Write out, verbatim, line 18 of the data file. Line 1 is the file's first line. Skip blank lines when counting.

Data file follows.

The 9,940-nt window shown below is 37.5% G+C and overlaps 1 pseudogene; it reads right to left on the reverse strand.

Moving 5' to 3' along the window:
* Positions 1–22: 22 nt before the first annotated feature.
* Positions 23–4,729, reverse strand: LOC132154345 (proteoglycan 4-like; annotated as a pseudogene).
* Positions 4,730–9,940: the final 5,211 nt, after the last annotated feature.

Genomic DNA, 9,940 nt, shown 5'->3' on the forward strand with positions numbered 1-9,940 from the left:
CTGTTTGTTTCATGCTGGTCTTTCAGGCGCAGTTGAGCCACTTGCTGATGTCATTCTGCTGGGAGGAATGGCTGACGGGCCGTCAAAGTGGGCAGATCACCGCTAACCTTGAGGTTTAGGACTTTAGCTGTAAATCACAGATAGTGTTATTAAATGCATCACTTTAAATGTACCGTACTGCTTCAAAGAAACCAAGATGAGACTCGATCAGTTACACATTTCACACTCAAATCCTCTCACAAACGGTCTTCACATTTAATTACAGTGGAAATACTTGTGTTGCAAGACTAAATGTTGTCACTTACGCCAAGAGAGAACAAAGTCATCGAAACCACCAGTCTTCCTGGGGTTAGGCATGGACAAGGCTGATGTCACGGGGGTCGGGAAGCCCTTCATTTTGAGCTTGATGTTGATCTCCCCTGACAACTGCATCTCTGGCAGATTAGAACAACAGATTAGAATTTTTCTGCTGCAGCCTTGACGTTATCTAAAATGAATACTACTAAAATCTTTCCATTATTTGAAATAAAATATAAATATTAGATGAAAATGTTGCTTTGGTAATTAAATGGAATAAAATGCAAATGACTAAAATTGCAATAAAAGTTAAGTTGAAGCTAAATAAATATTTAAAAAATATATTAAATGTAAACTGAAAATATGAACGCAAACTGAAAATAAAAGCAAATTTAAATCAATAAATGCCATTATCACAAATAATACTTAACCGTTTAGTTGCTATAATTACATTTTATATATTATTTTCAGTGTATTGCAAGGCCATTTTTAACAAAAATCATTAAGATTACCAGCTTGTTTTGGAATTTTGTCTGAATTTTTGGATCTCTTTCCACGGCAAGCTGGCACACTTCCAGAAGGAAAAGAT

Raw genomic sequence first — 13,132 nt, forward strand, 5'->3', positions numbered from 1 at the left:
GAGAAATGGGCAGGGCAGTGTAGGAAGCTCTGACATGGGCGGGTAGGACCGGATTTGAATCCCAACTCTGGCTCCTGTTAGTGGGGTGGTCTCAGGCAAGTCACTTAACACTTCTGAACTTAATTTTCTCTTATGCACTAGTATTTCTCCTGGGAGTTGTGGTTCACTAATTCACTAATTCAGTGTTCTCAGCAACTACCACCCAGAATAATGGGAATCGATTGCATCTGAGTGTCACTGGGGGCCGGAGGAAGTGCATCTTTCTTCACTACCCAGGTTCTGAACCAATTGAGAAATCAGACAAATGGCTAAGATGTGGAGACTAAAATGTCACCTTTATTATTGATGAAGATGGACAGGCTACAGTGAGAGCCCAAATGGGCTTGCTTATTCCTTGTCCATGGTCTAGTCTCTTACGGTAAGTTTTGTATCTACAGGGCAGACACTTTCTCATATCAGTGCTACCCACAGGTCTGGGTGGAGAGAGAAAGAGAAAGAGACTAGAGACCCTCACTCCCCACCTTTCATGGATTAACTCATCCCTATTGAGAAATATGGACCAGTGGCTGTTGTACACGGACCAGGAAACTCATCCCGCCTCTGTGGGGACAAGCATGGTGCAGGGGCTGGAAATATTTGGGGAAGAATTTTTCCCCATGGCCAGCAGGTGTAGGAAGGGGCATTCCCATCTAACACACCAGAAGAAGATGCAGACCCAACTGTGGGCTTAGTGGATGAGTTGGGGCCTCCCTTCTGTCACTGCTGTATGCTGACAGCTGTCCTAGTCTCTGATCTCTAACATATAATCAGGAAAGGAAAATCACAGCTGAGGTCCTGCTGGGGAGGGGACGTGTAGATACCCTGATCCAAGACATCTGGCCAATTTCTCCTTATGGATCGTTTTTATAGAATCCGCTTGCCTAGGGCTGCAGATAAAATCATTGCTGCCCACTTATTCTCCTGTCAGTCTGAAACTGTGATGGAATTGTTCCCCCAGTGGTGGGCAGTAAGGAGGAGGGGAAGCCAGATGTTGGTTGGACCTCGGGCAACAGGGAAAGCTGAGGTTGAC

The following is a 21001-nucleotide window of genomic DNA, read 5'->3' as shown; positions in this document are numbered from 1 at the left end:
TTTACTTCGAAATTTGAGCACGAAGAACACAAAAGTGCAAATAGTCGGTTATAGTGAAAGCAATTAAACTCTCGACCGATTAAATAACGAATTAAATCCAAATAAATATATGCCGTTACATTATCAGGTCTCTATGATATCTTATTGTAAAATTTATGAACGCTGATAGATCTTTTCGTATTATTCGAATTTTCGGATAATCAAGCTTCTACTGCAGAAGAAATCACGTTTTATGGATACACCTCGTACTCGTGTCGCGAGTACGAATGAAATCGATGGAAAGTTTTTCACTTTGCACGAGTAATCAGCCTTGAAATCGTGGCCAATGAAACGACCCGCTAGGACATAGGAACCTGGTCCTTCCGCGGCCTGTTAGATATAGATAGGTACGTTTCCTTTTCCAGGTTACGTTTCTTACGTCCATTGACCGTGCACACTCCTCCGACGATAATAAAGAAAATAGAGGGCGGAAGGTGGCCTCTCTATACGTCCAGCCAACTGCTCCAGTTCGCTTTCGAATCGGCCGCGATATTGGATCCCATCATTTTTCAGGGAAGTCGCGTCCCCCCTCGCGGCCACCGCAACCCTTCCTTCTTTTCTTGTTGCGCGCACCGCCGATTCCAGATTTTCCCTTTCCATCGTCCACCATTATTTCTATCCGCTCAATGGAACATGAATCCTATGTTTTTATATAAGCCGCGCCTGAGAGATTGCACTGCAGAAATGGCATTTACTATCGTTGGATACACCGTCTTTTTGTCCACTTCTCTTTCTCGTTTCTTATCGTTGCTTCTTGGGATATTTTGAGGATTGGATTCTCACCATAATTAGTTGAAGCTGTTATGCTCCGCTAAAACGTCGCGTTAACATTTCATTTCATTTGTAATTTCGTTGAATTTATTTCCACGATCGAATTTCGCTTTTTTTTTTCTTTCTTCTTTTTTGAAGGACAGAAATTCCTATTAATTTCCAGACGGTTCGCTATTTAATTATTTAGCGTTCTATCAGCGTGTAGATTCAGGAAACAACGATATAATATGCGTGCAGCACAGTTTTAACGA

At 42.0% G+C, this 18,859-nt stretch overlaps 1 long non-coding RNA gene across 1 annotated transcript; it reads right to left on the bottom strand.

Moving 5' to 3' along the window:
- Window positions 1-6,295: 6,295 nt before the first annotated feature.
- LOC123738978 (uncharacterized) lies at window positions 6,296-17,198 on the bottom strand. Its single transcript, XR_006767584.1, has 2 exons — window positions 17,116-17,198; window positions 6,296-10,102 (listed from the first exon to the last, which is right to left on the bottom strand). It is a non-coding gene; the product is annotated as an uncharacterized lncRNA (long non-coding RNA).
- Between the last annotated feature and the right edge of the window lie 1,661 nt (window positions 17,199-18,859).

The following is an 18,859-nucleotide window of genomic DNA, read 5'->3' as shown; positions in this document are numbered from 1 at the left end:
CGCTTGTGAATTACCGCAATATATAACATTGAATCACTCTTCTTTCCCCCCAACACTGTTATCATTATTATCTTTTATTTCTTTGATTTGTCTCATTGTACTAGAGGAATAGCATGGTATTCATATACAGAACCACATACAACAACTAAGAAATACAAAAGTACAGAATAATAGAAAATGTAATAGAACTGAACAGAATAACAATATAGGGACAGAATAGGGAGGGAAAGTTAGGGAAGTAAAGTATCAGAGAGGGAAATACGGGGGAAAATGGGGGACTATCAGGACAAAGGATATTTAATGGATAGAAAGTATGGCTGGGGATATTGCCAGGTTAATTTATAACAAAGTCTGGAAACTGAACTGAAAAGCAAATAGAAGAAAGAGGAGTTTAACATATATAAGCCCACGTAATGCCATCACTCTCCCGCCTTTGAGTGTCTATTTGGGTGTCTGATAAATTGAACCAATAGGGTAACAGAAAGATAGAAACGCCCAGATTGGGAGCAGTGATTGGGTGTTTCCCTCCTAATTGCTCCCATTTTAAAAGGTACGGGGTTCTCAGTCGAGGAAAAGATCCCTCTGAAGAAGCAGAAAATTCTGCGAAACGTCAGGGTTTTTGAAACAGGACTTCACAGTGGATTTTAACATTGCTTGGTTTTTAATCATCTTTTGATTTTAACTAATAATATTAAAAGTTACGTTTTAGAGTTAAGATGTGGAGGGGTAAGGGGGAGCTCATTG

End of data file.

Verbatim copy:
CGCTTGTGAATTACCGCAATATATAACATTGAATCACTCTTCTTTCCCCCCAACACTGTTATCATTATTATCTTTTATTTCTTTGATTTGTCTCATTGTACTAGAGGAATAGCATGGTATTCATATACAGAACCACATACAACAACTAAGAAATACAAAAGTACAGAATAATAGAAAATGTAATAGAACTGAACAGAATAACAATATAGGGACAGAATAGGGAGGGAAAGTTAGGGAAGTAAAGTATCAGAGAGGGAAATACGGGGGAAAATGGGGGACTATCAGGACAAAGGATATTTAATGGATAGAAAGTATGGCTGGGGATATTGCCAGGTTAATTTATAACAAAGTCTGGAAACTGAACTGAAAAGCAAATAGAAGAAAGAGGAGTTTAACATATATAAGCCCACGTAATGCCATCACTCTCCCGCCTTTGAGTGTCTATTTGGGTGTCTGATAAATTGAACCAATAGGGTAACAGAAAGATAGAAACGCCCAGATTGGGAGCAGTGATTGGGTGTTTCCCTCCTAATTGCTCCCATTTTAAAAGGTACGGGGTTCTCAGTCGAGGAAAAGATCCCTCTGAAGAAGCAGAAAATTCTGCGAAACGTCAGGGTTTTTGAAACAGGACTTCACAGTGGATTTTAACATTGCTTGGTTTTTAATCATCTTTTGATTTTAACTAATAATATTAAAAGTTACGTTTTAGAGTTAAGATGTGGAGGGGTAAGGGGGAGCTCATTG